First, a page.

This is how some LDOs like ADP151 work. They have a highish output impedance with a nice resistive (real) part which makes them super stable with ceramic caps. But that doesn't suit your project.

To get better DC regulation and load transient response, some LDOs put a bit more work in synthetizing an output impedance that is resistive above 100kHz, but inductive below, so it drops to a very low impedance at DC.

That works very well with ceramic caps, but the impedance bump around 400kHz is where you don't want it, since it increases impedance at 10k. One solution would be to use more MLCCs on the load, but at 15V that's gonna be a lot of them. That's with 30µF of MLCCs:

The impedance transition modeled by L3//R3 can also be created with a low ESR polymer capacitor, but you want to avoid that. So I tried with 3x 100nF decoupling caps, and 2x 1µF "bulk" caps with 0R33 resistors in series. This seems to work nicely.

At 15V, 100nF X7R 0603 and 1µF X7R 0805 hold their capacitance nicely, but the 10µF caps do not, they lose too much capacitance with increasing voltage. You can get C-V curves on Murata website for example.

The last solution to add damping resistance is to add ESR to the ceramic capacitors, but the resistor will increase their inductance.

Anyway.

I went with 3x 1µF MLCCs on the load. The pass transistor has to be a BJT because at low Vds, capacitance of MOSFETs increases a lot, which makes them very slow. LDOs tend to use FETs for efficiency because the base current is not wasted, but I guess you're not going for ultimate efficiency here.

Compensation network C31/C33/R5 tweaks the output impedance to give it some resistive impedance around 1MHz for smooth transition to the MLCCs.

I've tweaked the feedback network a bit so the differential pair has enough Vce to work.

Output impedance depends on load current, because gm and fT of the pass transistor does. So it still needs an aluminium cap to ensure low load stability.

It works... barely. 10µF caps on the output would be preferable. A fast opamp instead of the differential pair would solve a lot of problems.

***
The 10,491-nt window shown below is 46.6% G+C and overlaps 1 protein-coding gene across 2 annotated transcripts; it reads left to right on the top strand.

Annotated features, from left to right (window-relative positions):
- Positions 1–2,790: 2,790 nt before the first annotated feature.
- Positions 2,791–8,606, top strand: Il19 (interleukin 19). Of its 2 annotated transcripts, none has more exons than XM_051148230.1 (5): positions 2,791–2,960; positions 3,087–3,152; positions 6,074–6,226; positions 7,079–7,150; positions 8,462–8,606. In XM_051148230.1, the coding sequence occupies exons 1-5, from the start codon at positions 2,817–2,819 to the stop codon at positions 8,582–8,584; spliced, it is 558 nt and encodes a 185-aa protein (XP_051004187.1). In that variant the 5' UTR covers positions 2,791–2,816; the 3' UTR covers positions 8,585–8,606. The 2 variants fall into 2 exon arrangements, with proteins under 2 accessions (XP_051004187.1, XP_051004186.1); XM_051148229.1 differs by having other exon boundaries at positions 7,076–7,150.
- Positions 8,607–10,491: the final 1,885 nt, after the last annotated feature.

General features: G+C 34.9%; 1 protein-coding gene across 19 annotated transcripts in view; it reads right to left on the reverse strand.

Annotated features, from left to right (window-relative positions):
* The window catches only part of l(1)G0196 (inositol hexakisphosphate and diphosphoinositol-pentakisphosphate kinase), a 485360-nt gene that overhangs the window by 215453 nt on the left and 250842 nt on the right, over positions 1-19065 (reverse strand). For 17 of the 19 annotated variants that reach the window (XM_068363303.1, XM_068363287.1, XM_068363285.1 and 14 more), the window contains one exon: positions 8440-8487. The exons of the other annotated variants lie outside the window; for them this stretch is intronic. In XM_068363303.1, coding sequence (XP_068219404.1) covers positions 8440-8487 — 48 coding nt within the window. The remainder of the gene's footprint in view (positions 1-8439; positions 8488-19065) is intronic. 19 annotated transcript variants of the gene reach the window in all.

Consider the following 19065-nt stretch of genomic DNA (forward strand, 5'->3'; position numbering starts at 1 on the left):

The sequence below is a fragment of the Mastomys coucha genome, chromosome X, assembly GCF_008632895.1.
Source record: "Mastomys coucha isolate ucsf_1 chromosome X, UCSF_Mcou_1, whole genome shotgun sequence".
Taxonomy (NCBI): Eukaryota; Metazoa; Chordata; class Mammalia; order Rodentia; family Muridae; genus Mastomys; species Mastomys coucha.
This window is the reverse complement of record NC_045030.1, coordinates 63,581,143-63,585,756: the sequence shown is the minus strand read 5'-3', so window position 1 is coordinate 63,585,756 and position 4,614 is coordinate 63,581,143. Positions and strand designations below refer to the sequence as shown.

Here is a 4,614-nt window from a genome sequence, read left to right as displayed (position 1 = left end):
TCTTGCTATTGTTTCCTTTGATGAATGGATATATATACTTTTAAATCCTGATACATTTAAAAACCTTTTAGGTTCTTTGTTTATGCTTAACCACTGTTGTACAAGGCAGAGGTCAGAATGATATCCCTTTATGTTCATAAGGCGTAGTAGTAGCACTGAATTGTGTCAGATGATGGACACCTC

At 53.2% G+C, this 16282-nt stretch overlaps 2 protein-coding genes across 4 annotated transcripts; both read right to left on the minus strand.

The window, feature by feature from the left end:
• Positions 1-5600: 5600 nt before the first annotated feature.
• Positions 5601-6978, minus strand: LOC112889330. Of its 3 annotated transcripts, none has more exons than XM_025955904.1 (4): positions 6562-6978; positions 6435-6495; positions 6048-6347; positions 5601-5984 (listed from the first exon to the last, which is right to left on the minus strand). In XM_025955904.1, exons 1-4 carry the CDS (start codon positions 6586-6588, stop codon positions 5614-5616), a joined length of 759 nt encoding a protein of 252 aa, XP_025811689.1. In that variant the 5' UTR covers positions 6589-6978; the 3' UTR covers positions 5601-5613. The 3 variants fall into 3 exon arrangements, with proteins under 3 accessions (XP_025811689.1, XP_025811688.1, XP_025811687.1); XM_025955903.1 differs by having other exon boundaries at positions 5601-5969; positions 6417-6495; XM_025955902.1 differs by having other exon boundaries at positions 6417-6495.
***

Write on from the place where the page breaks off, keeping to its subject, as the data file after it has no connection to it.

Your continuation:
But I hope you got the idea that what determines the low frequency impedance of your LDO is how its output impedance will meet the impedance of the decoupling caps.

• Wow what a deep analysis. I've found many similar results in my analysis, such as stabilizing it all with copious ceramic output caps. But especially your final schematic provides a lot of stimulation for further testing. Thanks a lot! Commented Aug 24, 2021 at 11:13
• Thanks! It helps if you plot the LDO output impedance like I did in red: I put a zero ohm resistor in the output (R4) and plot V(out)/I(R4). Same with the caps, you can plot V(out)/I(cap). So you can see how the two intercept: visually, a 45° angle on the dB plot means 90° phase shift between the two so it's good, R versus L or C versus R gives no problem, 90° angle means 180° phase shift, L versus C, and trouble. Commented Aug 24, 2021 at 12:11

After some research I figured that a simple Flipped Voltage Follower LDO circuit does what I need:

The schematic shows only the central components. V++ is 15 V. Vrail is around 14.5 V. The AC plot shows the output impedance in Ohm when sourcing around 200 mA.

The peak and dip near 1 MHz are due to a load capacitor of 5µF. The regulator is (very) stable with or without this capacitance as indicated by the phase plot.

The increase towards low frequencies are due to the impedance of V++. There is an LC filter with half an Ohm of series resistance, which affects Vref and thus Vrail. If necessary, DC regulation can be improved greatly by using a Zener instead of a resistor divider to derive Vref.

The transistor selection is very uncritical. MOSFET VGS,th should be at least 1 V and have low enough Ron to allow for the set dropout voltage at maximum current. The gate capacitance forms the dominant pole at ~10..100 kHz, so it should not be a needlessly large MOSFET.